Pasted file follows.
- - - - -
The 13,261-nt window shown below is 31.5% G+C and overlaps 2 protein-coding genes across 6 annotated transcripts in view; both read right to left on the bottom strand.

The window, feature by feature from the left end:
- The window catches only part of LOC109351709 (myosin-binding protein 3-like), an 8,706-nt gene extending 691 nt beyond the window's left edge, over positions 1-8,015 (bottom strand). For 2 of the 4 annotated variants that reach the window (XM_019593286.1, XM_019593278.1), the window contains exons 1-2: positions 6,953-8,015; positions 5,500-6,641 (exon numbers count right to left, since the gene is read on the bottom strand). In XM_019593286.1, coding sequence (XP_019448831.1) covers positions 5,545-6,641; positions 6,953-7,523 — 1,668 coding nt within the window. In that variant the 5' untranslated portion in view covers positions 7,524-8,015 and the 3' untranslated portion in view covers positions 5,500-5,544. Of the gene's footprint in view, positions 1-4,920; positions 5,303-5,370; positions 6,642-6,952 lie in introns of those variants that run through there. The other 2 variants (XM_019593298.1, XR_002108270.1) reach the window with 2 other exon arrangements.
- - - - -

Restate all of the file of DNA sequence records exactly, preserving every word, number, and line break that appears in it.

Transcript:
The 13,261-nt window shown below is 31.5% G+C and overlaps 2 protein-coding genes across 6 annotated transcripts in view; both read right to left on the bottom strand.

The window, feature by feature from the left end:
- The window catches only part of LOC109351709 (myosin-binding protein 3-like), an 8,706-nt gene extending 691 nt beyond the window's left edge, over positions 1-8,015 (bottom strand). For 2 of the 4 annotated variants that reach the window (XM_019593286.1, XM_019593278.1), the window contains exons 1-2: positions 6,953-8,015; positions 5,500-6,641 (exon numbers count right to left, since the gene is read on the bottom strand). In XM_019593286.1, coding sequence (XP_019448831.1) covers positions 5,545-6,641; positions 6,953-7,523 — 1,668 coding nt within the window. In that variant the 5' untranslated portion in view covers positions 7,524-8,015 and the 3' untranslated portion in view covers positions 5,500-5,544. Of the gene's footprint in view, positions 1-4,920; positions 5,303-5,370; positions 6,642-6,952 lie in introns of those variants that run through there. The other 2 variants (XM_019593298.1, XR_002108270.1) reach the window with 2 other exon arrangements.